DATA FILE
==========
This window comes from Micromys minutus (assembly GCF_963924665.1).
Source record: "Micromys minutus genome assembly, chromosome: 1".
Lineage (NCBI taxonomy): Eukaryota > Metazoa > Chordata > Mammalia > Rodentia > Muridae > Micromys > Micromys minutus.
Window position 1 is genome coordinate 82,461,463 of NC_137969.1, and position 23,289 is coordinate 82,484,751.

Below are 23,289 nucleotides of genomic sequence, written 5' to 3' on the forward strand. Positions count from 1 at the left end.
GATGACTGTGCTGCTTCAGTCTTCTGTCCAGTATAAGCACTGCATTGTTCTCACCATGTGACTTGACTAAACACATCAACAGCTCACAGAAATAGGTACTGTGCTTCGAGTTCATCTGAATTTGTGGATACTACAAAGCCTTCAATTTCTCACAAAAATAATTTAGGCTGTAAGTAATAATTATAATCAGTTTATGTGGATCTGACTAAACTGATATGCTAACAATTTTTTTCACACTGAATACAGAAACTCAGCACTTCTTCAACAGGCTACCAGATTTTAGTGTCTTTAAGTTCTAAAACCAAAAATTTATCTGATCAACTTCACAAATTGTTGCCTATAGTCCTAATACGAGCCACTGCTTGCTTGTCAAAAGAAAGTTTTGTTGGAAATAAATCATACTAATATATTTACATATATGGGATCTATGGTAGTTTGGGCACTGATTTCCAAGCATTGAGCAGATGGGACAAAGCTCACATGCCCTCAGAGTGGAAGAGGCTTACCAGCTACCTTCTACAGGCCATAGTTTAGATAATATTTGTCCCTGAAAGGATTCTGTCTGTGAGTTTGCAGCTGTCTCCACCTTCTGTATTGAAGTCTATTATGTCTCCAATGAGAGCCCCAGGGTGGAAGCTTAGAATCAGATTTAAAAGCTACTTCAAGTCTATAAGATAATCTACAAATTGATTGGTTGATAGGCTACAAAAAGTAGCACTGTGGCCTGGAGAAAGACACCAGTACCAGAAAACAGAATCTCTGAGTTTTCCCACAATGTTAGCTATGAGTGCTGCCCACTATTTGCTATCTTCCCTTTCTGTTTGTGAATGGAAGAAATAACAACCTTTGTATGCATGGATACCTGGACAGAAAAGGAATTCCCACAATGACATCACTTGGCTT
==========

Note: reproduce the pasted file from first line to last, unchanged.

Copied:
This window comes from Micromys minutus (assembly GCF_963924665.1).
Source record: "Micromys minutus genome assembly, chromosome: 1".
Lineage (NCBI taxonomy): Eukaryota > Metazoa > Chordata > Mammalia > Rodentia > Muridae > Micromys > Micromys minutus.
Window position 1 is genome coordinate 82,461,463 of NC_137969.1, and position 23,289 is coordinate 82,484,751.

Below are 23,289 nucleotides of genomic sequence, written 5' to 3' on the forward strand. Positions count from 1 at the left end.
GATGACTGTGCTGCTTCAGTCTTCTGTCCAGTATAAGCACTGCATTGTTCTCACCATGTGACTTGACTAAACACATCAACAGCTCACAGAAATAGGTACTGTGCTTCGAGTTCATCTGAATTTGTGGATACTACAAAGCCTTCAATTTCTCACAAAAATAATTTAGGCTGTAAGTAATAATTATAATCAGTTTATGTGGATCTGACTAAACTGATATGCTAACAATTTTTTTCACACTGAATACAGAAACTCAGCACTTCTTCAACAGGCTACCAGATTTTAGTGTCTTTAAGTTCTAAAACCAAAAATTTATCTGATCAACTTCACAAATTGTTGCCTATAGTCCTAATACGAGCCACTGCTTGCTTGTCAAAAGAAAGTTTTGTTGGAAATAAATCATACTAATATATTTACATATATGGGATCTATGGTAGTTTGGGCACTGATTTCCAAGCATTGAGCAGATGGGACAAAGCTCACATGCCCTCAGAGTGGAAGAGGCTTACCAGCTACCTTCTACAGGCCATAGTTTAGATAATATTTGTCCCTGAAAGGATTCTGTCTGTGAGTTTGCAGCTGTCTCCACCTTCTGTATTGAAGTCTATTATGTCTCCAATGAGAGCCCCAGGGTGGAAGCTTAGAATCAGATTTAAAAGCTACTTCAAGTCTATAAGATAATCTACAAATTGATTGGTTGATAGGCTACAAAAAGTAGCACTGTGGCCTGGAGAAAGACACCAGTACCAGAAAACAGAATCTCTGAGTTTTCCCACAATGTTAGCTATGAGTGCTGCCCACTATTTGCTATCTTCCCTTTCTGTTTGTGAATGGAAGAAATAACAACCTTTGTATGCATGGATACCTGGACAGAAAAGGAATTCCCACAATGACATCACTTGGCTT